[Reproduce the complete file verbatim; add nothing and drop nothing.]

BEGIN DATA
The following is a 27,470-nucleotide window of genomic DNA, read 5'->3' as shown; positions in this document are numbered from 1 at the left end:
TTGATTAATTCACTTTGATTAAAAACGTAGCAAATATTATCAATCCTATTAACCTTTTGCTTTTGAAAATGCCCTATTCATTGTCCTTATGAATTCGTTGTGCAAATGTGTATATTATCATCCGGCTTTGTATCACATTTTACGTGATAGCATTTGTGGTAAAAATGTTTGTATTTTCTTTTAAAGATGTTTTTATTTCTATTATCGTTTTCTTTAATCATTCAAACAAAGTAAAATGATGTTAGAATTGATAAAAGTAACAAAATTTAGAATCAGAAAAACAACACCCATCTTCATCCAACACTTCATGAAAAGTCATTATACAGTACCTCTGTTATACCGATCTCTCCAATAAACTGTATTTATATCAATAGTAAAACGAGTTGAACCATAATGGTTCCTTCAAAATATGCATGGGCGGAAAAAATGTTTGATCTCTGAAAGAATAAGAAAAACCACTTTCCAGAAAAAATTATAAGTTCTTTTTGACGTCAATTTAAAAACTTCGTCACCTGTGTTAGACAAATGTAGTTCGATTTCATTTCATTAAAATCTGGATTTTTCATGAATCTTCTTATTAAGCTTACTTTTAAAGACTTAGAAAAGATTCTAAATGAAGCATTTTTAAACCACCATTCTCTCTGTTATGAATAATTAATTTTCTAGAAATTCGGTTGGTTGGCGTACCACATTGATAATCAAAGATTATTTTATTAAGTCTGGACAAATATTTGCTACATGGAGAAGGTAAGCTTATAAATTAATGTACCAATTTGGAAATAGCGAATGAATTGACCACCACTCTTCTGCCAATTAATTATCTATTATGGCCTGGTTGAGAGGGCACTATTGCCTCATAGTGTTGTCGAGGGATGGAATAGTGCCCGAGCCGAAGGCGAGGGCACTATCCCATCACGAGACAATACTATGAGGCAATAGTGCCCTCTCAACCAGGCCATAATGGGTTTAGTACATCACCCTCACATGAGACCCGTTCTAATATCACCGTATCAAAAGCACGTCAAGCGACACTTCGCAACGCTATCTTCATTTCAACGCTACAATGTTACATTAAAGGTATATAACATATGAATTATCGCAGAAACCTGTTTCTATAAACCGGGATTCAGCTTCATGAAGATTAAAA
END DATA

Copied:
The following is a 27,470-nucleotide window of genomic DNA, read 5'->3' as shown; positions in this document are numbered from 1 at the left end:
TTGATTAATTCACTTTGATTAAAAACGTAGCAAATATTATCAATCCTATTAACCTTTTGCTTTTGAAAATGCCCTATTCATTGTCCTTATGAATTCGTTGTGCAAATGTGTATATTATCATCCGGCTTTGTATCACATTTTACGTGATAGCATTTGTGGTAAAAATGTTTGTATTTTCTTTTAAAGATGTTTTTATTTCTATTATCGTTTTCTTTAATCATTCAAACAAAGTAAAATGATGTTAGAATTGATAAAAGTAACAAAATTTAGAATCAGAAAAACAACACCCATCTTCATCCAACACTTCATGAAAAGTCATTATACAGTACCTCTGTTATACCGATCTCTCCAATAAACTGTATTTATATCAATAGTAAAACGAGTTGAACCATAATGGTTCCTTCAAAATATGCATGGGCGGAAAAAATGTTTGATCTCTGAAAGAATAAGAAAAACCACTTTCCAGAAAAAATTATAAGTTCTTTTTGACGTCAATTTAAAAACTTCGTCACCTGTGTTAGACAAATGTAGTTCGATTTCATTTCATTAAAATCTGGATTTTTCATGAATCTTCTTATTAAGCTTACTTTTAAAGACTTAGAAAAGATTCTAAATGAAGCATTTTTAAACCACCATTCTCTCTGTTATGAATAATTAATTTTCTAGAAATTCGGTTGGTTGGCGTACCACATTGATAATCAAAGATTATTTTATTAAGTCTGGACAAATATTTGCTACATGGAGAAGGTAAGCTTATAAATTAATGTACCAATTTGGAAATAGCGAATGAATTGACCACCACTCTTCTGCCAATTAATTATCTATTATGGCCTGGTTGAGAGGGCACTATTGCCTCATAGTGTTGTCGAGGGATGGAATAGTGCCCGAGCCGAAGGCGAGGGCACTATCCCATCACGAGACAATACTATGAGGCAATAGTGCCCTCTCAACCAGGCCATAATGGGTTTAGTACATCACCCTCACATGAGACCCGTTCTAATATCACCGTATCAAAAGCACGTCAAGCGACACTTCGCAACGCTATCTTCATTTCAACGCTACAATGTTACATTAAAGGTATATAACATATGAATTATCGCAGAAACCTGTTTCTATAAACCGGGATTCAGCTTCATGAAGATTAAAA